The pithy, opinionated, and sometimes brutally frank Heinz-Ulrich von Boffke challenges average guys to live a life less ordinary and embrace classic style in the broadest sense. it's time to rise above the trite, the boring, the predictable, the mundane, the banal, and the commonplace. It's time to stop behaving like barnyard animals at the trough and leave behind the perpetually sloppy man-child aesthetic of the last two decades or so. It's time to learn once again how to present and conduct yourself like an adult with some grooming, finesse, and sophistication. And here is where you can learn how.

Monday, December 24, 2012

Merry Christmas!

This Victorian example has to be the most stylishly dress, most colorful Father Christmas/Santa Claus I've ever come across.  Anywhere.

Just a brief message today to wish readers a happy and joyous holiday season filled with friends, family, food, and good cheer.  Remember to dress it up a bit over the next few days, and mind your manners on all occasions and in all situations.  As stylish guys, we do so not because it's required, but simply because we want to.  And it makes us more pleasant people to have around.  Merry Christmas from The Average Guy's Guide to Style.

Sunday, December 16, 2012

Style for a Lazy Day. . .

 
Here is the notorious cad, bounder, and maven of style, Heinz-Ulrich von Boffke out for a stroll on a mid-December weekend afternoon.  

Dressing with flair and style does not always mean jackets and neckties.  Nope.  Sometimes, it includes more casual wear too.  For instance, on a chilly fall day, how about a 19-year old Norwegian wool sweater worn over a button-down shirt (tucked in), well-worn tan corduroy pants with a belt, some old leather docksider shoes and Argyll socks (not visible here).  Extremely laid back, seasonal, adult, and appropriate for a lazy weekend afternoon during the early Winter.  What DON'T you see?   That's right.  No sign of over-sized basketball shorts, saggy sweatpants,  dad jeans, a backwards baseball cap, athletic shoes, or a beer and bean dip-stained t-shirt.  Yes, Vern, it is entirely possible to look pulled together without sacrificing comfort. 


 And here's Heinz-Ulrich enjoying a stein of hot chocolate at a local cafe after his pre-Christmas consititutional.


Thursday, December 13, 2012

Holiday Dressing. . .

 An illustration of a cocktail party by the late Laurence Fellows that appeared in the old Apparel Arts magazine.  Now, you don't necessarily have to don a suit for holiday gatherings, but how about sprucing yourself up a bit this December?  This particular illustration comes to us courtesy of The Gentleman's Gazette.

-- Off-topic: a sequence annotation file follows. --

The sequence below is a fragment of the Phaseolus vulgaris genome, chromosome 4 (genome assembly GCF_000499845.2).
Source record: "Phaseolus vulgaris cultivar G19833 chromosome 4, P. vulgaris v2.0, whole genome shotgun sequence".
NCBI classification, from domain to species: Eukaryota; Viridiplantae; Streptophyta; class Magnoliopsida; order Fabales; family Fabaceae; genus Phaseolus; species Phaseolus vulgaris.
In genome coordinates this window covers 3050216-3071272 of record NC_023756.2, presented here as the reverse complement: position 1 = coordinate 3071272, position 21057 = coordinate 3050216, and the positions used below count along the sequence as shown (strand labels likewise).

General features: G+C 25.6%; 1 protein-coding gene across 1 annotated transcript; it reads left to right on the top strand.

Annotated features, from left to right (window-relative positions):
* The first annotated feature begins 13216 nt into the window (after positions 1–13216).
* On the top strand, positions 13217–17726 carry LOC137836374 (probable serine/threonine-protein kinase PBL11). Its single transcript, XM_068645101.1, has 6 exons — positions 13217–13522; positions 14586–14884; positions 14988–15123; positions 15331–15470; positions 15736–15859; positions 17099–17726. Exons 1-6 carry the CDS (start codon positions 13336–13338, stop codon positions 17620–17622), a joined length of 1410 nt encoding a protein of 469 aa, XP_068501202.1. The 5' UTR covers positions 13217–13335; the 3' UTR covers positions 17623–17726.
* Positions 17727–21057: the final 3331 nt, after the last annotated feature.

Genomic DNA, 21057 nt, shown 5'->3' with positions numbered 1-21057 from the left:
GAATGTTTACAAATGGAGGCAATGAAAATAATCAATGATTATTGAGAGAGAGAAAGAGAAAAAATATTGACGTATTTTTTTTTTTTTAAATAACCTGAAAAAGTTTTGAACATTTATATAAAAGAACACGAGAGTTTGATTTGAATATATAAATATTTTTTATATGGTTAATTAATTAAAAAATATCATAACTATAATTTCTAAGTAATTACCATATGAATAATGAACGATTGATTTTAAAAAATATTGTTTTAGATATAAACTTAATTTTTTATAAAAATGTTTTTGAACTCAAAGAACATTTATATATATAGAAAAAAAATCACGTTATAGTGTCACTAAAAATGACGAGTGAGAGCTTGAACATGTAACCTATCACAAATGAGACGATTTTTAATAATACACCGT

And no, we aren't talking about the kind of dressing you stuff a turkey with!  Rather, the subject is pulling ourselves together and raising the attire bar several notches above what has become the accepted norm -- sloppy -- over the last couple of decades.  In other words, guys, get dressed for those special Holiday/Christmas/New Year's Eve dinners and parties that come around each year at this time.  Actually dressed. 

Getting dressed means that the following items should be left at home in your bedroom closet: sneakers, sweatpants, t-shirts, an untucked "going out" shirt, jeans or cargo pants, shorts, flip-flops, or anything resembling a baseball cap.  That's dressing down, and frankly, very few people can pull it off well.  Save those kinds of garments for the gym, basketball court, beach, pool, or backyard where they are actually appropriate.

For upcoming December social occasions, how about a navy wool blazer or tweed sports jacket instead? Combine it with some creased wool dress pants or dressier corduroys, a blue or pink cotton oxford cloth button-down shirt (pressed and tucked in of course) with a light crewneck sweater over top, and loafers (tasseled if you're feeling adventurous) with a matching belt.  You can always excuse yourself for a few minutes to remove the sweater and comb your hair again if you become too warm.  

Step up your look a notch or two for religious services with a nice wool necktie of some kind, either plaid or with small paisleys or foulards.  Better to save those "Holiday" ties with blinking lights or elf graphics for another time though.